Find out how colleges approach foreign language requirements, including what options are available if you’ve already completed high school courses.
Colleges across the U.S. emphasize the importance of a well-rounded education, and for many, this includes proficiency in a foreign language. Yet, navigating these foreign language requirements for college admissions and graduation can sometimes be challenging.
As one parent in the Paying for College 101 Facebook Group inquired, does a robust high school language record exempt a student from college-level requirements? The answer is far from straightforward, as evident from the range of experiences shared by other parents.
Why Do Colleges Require a Foreign Language?
Understanding and interacting with diverse cultures is essential in today’s interconnected society. By emphasizing foreign language studies, colleges aim to:
- Promote a Multilingual Society: In a world where global interactions are a daily occurrence, multilingual individuals are better positioned for a multitude of careers, especially in the tech, education, business, and law sectors.
- Cognitive Development: Learning a language is more than just about communicating. It sharpens cognitive skills, boosts memory, and enhances multitasking abilities.
- Facilitate Cross-cultural Communication: In a diverse global community, understanding languages breaks barriers, fosters peace, and promotes mutual respect.
General Foreign Language Requirements
Colleges and universities across the U.S have varying admissions and graduation requirements when it comes to foreign languages.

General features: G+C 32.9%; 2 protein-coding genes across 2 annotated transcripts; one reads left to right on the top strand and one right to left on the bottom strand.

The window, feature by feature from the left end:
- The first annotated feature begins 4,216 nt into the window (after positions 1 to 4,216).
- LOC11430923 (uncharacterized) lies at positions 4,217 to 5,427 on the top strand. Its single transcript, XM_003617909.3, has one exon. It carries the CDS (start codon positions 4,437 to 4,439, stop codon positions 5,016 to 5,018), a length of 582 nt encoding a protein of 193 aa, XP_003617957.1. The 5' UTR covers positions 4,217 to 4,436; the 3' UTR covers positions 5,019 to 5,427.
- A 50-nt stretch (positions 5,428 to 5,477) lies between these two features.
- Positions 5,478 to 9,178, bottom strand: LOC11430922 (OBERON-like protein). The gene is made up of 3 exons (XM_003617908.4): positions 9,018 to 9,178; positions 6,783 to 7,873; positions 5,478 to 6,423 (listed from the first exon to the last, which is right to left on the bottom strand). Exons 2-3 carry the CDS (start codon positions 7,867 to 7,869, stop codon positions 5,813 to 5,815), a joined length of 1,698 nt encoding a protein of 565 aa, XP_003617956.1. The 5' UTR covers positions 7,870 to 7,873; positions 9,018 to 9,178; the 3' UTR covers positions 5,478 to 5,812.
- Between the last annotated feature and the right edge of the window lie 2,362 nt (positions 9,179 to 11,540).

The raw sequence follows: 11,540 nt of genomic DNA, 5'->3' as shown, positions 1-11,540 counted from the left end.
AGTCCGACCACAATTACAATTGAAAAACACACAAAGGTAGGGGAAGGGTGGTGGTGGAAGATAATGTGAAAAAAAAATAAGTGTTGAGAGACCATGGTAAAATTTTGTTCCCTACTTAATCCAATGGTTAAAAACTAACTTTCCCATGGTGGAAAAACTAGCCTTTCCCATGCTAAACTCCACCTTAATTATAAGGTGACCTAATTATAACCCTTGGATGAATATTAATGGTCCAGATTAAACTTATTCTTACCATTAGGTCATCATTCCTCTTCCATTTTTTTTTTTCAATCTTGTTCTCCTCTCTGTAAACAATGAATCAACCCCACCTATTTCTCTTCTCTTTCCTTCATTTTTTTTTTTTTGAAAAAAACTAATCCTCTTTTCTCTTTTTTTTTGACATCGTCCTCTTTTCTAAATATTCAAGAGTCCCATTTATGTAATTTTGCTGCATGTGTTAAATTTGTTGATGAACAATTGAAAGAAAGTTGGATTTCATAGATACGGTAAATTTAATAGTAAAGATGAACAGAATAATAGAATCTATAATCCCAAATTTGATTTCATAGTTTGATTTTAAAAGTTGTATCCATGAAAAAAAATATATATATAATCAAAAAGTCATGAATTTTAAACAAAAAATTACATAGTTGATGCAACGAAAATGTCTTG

For many colleges, there’s an expectation for students to have taken a minimum number of foreign language classes in high school to be eligible for admission. This is often at least two years of study in the same language.
Competitive colleges sometimes have higher expectations. Hools W., a parent in the group, points out that, “It really depends on the college.” Some institutions might expect just two years of high school language studies, while others could mandate more. Hools further notes, “Most will waive a foreign language requirement if the student completed four years [of foreign language classes] in high school.” But, as with many things in the realm of higher education, there are no guarantees.
Some competitive colleges recommend, and a few require, applicants have more than two years of a foreign language in high school. Below is a sampling of colleges and their foreign language requirement for admissions. It’s important to check the requirements for each school your student is considering applying to.
|Years of Foreign Language Required
|Years of Foreign Language Recommended
|Massachusetts Institute of Technology
|University of Chicago
|University of Pennsylvania
|California Institute of Technology
|Johns Hopkins University
|2 (not required for McCormick)
|Washington University in St. Louis
Many students are surprised to learn that their college has foreign language requirements for graduation. Numerous majors and institutions mandate that undergraduates pass one or more semesters of a foreign language. The credits from these classes often count towards general education requirements, and without them, students can not graduate.